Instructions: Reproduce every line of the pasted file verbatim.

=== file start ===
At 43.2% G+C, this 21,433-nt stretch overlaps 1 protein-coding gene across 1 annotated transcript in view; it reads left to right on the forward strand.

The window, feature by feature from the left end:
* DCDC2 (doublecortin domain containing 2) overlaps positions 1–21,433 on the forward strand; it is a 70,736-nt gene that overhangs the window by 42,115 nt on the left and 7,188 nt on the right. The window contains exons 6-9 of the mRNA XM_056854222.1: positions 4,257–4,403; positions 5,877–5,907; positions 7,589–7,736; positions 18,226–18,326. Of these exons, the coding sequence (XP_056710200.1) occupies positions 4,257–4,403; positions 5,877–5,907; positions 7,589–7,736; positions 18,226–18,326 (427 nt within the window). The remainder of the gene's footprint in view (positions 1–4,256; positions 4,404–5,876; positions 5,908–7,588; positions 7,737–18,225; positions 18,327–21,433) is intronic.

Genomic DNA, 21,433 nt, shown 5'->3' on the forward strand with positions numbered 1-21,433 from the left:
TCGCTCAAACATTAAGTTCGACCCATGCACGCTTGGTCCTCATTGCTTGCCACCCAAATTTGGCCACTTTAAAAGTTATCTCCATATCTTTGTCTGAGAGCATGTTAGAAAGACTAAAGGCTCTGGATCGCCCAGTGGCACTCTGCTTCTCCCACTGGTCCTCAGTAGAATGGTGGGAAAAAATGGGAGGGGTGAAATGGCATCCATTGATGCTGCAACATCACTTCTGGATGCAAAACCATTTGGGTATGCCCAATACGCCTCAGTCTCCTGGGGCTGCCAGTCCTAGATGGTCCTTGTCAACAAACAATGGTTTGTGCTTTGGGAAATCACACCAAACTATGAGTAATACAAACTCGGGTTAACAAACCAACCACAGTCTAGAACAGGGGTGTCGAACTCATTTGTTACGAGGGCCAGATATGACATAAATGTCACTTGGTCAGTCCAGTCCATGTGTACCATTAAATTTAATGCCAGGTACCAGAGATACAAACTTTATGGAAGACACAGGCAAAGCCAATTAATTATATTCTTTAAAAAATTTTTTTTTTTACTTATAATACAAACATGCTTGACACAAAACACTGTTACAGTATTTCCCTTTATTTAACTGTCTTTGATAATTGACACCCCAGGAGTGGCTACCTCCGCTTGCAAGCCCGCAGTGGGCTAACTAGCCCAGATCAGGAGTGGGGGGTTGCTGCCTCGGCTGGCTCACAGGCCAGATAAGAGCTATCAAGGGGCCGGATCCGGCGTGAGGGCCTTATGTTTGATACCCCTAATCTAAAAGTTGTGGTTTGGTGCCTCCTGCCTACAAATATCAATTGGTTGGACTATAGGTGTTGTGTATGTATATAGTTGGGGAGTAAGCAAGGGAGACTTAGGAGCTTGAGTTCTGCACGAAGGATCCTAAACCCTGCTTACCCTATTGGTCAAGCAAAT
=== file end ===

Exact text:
At 43.2% G+C, this 21,433-nt stretch overlaps 1 protein-coding gene across 1 annotated transcript in view; it reads left to right on the forward strand.

The window, feature by feature from the left end:
* DCDC2 (doublecortin domain containing 2) overlaps positions 1–21,433 on the forward strand; it is a 70,736-nt gene that overhangs the window by 42,115 nt on the left and 7,188 nt on the right. The window contains exons 6-9 of the mRNA XM_056854222.1: positions 4,257–4,403; positions 5,877–5,907; positions 7,589–7,736; positions 18,226–18,326. Of these exons, the coding sequence (XP_056710200.1) occupies positions 4,257–4,403; positions 5,877–5,907; positions 7,589–7,736; positions 18,226–18,326 (427 nt within the window). The remainder of the gene's footprint in view (positions 1–4,256; positions 4,404–5,876; positions 5,908–7,588; positions 7,737–18,225; positions 18,327–21,433) is intronic.

Genomic DNA, 21,433 nt, shown 5'->3' on the forward strand with positions numbered 1-21,433 from the left:
TCGCTCAAACATTAAGTTCGACCCATGCACGCTTGGTCCTCATTGCTTGCCACCCAAATTTGGCCACTTTAAAAGTTATCTCCATATCTTTGTCTGAGAGCATGTTAGAAAGACTAAAGGCTCTGGATCGCCCAGTGGCACTCTGCTTCTCCCACTGGTCCTCAGTAGAATGGTGGGAAAAAATGGGAGGGGTGAAATGGCATCCATTGATGCTGCAACATCACTTCTGGATGCAAAACCATTTGGGTATGCCCAATACGCCTCAGTCTCCTGGGGCTGCCAGTCCTAGATGGTCCTTGTCAACAAACAATGGTTTGTGCTTTGGGAAATCACACCAAACTATGAGTAATACAAACTCGGGTTAACAAACCAACCACAGTCTAGAACAGGGGTGTCGAACTCATTTGTTACGAGGGCCAGATATGACATAAATGTCACTTGGTCAGTCCAGTCCATGTGTACCATTAAATTTAATGCCAGGTACCAGAGATACAAACTTTATGGAAGACACAGGCAAAGCCAATTAATTATATTCTTTAAAAAATTTTTTTTTTTACTTATAATACAAACATGCTTGACACAAAACACTGTTACAGTATTTCCCTTTATTTAACTGTCTTTGATAATTGACACCCCAGGAGTGGCTACCTCCGCTTGCAAGCCCGCAGTGGGCTAACTAGCCCAGATCAGGAGTGGGGGGTTGCTGCCTCGGCTGGCTCACAGGCCAGATAAGAGCTATCAAGGGGCCGGATCCGGCGTGAGGGCCTTATGTTTGATACCCCTAATCTAAAAGTTGTGGTTTGGTGCCTCCTGCCTACAAATATCAATTGGTTGGACTATAGGTGTTGTGTATGTATATAGTTGGGGAGTAAGCAAGGGAGACTTAGGAGCTTGAGTTCTGCACGAAGGATCCTAAACCCTGCTTACCCTATTGGTCAAGCAAAT